- ‘After the Storm’ is the title of the story.
- ‘1500’ is the approximate length.
This tells me several things without me even having to open it, starting of course with the length. And because it’s more than 1,200 words, then it gets a book of its own. It also tells me where the story has appeared, so that I can quickly add that to the front of the new book.
If this story had appeared in a magazine, such as My Weekly, then it would have MW in the title too: USED MW TT2 TTM After the Storm 1500. This shows me where the story was first published, so I get it in the right order on the copyright page.
So, I’ve found my file. The next thing I do is make a copy of the file and put it into the directory for 22 After The Storm, which is in the sub-directory of ‘Wordsworth Shorts’.
all raw stories → wordsworth shorts → 22 after the storm
I’ll open the file then go to the template, which is also in the Wordsworth Shorts directory along with a file containing all of my cover image credits. I change the title of the story in the template, the publishing history, the cover image credit and the ‘also by…’ to include this latest story. This means that the template is the latest version.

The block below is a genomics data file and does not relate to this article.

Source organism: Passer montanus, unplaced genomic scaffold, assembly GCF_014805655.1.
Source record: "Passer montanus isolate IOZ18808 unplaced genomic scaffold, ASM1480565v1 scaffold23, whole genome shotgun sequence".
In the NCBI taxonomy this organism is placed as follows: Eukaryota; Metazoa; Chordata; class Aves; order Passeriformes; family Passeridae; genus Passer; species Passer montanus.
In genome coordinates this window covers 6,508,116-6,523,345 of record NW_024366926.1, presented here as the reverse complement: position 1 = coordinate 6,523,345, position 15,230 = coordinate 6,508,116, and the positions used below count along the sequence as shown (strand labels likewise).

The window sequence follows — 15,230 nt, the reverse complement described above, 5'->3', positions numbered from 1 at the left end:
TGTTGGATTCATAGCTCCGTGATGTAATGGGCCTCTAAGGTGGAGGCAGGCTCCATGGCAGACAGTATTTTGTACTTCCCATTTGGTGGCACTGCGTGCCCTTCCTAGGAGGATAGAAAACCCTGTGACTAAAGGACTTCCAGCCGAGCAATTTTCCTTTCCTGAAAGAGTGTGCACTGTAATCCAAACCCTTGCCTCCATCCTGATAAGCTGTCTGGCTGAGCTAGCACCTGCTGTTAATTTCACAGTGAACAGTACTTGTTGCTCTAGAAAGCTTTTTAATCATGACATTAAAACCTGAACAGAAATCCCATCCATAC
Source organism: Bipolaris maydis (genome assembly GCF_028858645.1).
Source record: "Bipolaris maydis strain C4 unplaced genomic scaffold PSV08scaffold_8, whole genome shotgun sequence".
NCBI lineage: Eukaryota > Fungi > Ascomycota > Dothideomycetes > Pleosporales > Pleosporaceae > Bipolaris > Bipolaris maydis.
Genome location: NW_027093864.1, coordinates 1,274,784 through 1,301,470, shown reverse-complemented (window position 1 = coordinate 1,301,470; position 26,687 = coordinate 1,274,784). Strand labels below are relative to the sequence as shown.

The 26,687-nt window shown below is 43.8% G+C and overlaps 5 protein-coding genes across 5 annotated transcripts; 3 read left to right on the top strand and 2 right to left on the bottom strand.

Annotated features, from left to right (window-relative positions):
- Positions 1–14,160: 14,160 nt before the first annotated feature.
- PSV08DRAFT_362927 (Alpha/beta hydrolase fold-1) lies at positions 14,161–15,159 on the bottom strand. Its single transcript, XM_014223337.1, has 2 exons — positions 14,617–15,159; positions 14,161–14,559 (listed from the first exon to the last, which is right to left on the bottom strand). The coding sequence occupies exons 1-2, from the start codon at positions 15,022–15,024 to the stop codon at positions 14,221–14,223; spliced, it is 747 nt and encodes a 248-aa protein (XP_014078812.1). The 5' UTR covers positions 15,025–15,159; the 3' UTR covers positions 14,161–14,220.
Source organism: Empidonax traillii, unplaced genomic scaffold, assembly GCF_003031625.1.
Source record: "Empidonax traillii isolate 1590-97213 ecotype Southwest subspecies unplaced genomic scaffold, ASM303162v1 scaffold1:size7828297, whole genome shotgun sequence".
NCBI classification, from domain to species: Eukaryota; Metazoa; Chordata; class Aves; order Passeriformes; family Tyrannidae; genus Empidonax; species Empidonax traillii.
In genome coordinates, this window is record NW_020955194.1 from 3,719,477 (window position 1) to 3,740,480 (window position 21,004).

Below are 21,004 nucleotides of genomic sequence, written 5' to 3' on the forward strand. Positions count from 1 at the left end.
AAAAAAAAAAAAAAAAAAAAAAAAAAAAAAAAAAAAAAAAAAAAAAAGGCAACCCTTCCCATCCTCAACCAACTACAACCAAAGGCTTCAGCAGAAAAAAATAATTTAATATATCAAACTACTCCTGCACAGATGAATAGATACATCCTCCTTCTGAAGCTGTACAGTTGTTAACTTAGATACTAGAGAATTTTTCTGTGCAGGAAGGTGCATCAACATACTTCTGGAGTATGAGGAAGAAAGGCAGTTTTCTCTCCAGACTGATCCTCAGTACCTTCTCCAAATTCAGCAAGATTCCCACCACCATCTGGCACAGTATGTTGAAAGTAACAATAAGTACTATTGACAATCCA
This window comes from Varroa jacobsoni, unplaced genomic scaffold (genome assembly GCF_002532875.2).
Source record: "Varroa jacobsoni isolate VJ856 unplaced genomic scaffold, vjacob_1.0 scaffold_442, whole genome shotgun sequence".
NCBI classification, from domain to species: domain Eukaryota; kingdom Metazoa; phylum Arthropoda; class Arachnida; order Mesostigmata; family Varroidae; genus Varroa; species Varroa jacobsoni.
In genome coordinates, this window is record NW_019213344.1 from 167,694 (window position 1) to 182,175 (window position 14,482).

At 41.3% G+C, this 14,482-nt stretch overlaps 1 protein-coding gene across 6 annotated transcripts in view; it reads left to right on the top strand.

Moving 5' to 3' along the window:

Next, I highlight the body of the text in the original file and I change the font and the line spacing here so it doesn’t clash with the formatting in the template document. I don’t save it, I just copy it from the original file then, and paste it into the template.
I’ll close the original file down without saving, and concentrate on the template, first of all going through and stylising the formatting. For example, if there are 3 asterisks in the original story (***) I’ll change them for 3 of these ~~~, and I’ll make sure there are no spaces before or after the ellipses…